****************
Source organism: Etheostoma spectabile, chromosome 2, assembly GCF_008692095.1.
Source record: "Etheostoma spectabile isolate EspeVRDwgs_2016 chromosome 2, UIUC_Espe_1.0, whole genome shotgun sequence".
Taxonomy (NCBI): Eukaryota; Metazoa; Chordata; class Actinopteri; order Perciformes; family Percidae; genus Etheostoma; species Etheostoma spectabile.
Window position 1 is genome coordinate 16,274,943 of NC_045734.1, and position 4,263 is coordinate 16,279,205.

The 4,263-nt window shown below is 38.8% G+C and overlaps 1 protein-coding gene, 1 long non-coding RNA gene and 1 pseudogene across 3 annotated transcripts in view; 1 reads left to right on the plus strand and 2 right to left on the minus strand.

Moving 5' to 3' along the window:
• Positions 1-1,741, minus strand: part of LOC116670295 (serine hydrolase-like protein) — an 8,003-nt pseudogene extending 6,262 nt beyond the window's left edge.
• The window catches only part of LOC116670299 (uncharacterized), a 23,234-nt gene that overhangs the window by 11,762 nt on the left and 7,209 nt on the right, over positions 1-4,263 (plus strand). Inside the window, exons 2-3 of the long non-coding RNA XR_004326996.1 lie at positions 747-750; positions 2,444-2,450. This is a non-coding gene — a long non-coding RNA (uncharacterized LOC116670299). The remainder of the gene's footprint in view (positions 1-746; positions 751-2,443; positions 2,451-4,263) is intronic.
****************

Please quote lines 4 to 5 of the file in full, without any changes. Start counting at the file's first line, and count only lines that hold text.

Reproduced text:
Window position 1 is genome coordinate 16,274,943 of NC_045734.1, and position 4,263 is coordinate 16,279,205.

The 4,263-nt window shown below is 38.8% G+C and overlaps 1 protein-coding gene, 1 long non-coding RNA gene and 1 pseudogene across 3 annotated transcripts in view; 1 reads left to right on the plus strand and 2 right to left on the minus strand.